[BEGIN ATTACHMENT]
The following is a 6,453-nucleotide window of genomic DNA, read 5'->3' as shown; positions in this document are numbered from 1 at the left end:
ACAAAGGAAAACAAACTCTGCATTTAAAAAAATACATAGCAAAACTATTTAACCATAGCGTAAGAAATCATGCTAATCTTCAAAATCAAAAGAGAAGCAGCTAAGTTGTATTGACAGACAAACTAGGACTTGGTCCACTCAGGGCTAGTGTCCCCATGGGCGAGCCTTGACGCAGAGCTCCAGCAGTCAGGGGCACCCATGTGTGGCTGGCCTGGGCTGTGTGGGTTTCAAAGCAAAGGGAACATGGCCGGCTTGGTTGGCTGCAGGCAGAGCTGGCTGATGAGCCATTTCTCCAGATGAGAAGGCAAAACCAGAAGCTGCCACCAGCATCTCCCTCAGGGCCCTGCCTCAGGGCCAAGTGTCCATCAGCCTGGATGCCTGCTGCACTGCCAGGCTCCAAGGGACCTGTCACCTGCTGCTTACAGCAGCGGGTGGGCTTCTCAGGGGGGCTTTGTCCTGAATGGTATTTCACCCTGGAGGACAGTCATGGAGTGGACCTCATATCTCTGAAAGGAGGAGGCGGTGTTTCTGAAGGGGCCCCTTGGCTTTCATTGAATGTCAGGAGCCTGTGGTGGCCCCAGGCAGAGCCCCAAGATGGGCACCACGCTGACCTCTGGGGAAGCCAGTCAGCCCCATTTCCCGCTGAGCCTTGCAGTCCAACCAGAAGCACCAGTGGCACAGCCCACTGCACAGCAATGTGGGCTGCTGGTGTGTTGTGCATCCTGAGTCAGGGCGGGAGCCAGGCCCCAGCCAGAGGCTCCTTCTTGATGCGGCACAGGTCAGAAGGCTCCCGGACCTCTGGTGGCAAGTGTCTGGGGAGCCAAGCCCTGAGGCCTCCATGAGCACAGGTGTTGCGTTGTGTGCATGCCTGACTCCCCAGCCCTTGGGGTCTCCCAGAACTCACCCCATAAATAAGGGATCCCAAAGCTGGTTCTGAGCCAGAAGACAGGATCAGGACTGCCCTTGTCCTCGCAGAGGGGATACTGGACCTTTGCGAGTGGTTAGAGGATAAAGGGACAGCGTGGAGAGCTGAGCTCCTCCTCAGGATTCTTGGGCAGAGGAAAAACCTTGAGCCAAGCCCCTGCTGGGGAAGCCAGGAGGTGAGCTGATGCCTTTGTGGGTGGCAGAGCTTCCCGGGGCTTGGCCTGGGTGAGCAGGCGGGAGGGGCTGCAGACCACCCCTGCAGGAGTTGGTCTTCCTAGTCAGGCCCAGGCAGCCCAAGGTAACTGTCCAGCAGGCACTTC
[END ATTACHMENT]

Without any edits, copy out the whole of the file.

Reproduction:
The following is a 6,453-nucleotide window of genomic DNA, read 5'->3' as shown; positions in this document are numbered from 1 at the left end:
ACAAAGGAAAACAAACTCTGCATTTAAAAAAATACATAGCAAAACTATTTAACCATAGCGTAAGAAATCATGCTAATCTTCAAAATCAAAAGAGAAGCAGCTAAGTTGTATTGACAGACAAACTAGGACTTGGTCCACTCAGGGCTAGTGTCCCCATGGGCGAGCCTTGACGCAGAGCTCCAGCAGTCAGGGGCACCCATGTGTGGCTGGCCTGGGCTGTGTGGGTTTCAAAGCAAAGGGAACATGGCCGGCTTGGTTGGCTGCAGGCAGAGCTGGCTGATGAGCCATTTCTCCAGATGAGAAGGCAAAACCAGAAGCTGCCACCAGCATCTCCCTCAGGGCCCTGCCTCAGGGCCAAGTGTCCATCAGCCTGGATGCCTGCTGCACTGCCAGGCTCCAAGGGACCTGTCACCTGCTGCTTACAGCAGCGGGTGGGCTTCTCAGGGGGGCTTTGTCCTGAATGGTATTTCACCCTGGAGGACAGTCATGGAGTGGACCTCATATCTCTGAAAGGAGGAGGCGGTGTTTCTGAAGGGGCCCCTTGGCTTTCATTGAATGTCAGGAGCCTGTGGTGGCCCCAGGCAGAGCCCCAAGATGGGCACCACGCTGACCTCTGGGGAAGCCAGTCAGCCCCATTTCCCGCTGAGCCTTGCAGTCCAACCAGAAGCACCAGTGGCACAGCCCACTGCACAGCAATGTGGGCTGCTGGTGTGTTGTGCATCCTGAGTCAGGGCGGGAGCCAGGCCCCAGCCAGAGGCTCCTTCTTGATGCGGCACAGGTCAGAAGGCTCCCGGACCTCTGGTGGCAAGTGTCTGGGGAGCCAAGCCCTGAGGCCTCCATGAGCACAGGTGTTGCGTTGTGTGCATGCCTGACTCCCCAGCCCTTGGGGTCTCCCAGAACTCACCCCATAAATAAGGGATCCCAAAGCTGGTTCTGAGCCAGAAGACAGGATCAGGACTGCCCTTGTCCTCGCAGAGGGGATACTGGACCTTTGCGAGTGGTTAGAGGATAAAGGGACAGCGTGGAGAGCTGAGCTCCTCCTCAGGATTCTTGGGCAGAGGAAAAACCTTGAGCCAAGCCCCTGCTGGGGAAGCCAGGAGGTGAGCTGATGCCTTTGTGGGTGGCAGAGCTTCCCGGGGCTTGGCCTGGGTGAGCAGGCGGGAGGGGCTGCAGACCACCCCTGCAGGAGTTGGTCTTCCTAGTCAGGCCCAGGCAGCCCAAGGTAACTGTCCAGCAGGCACTTC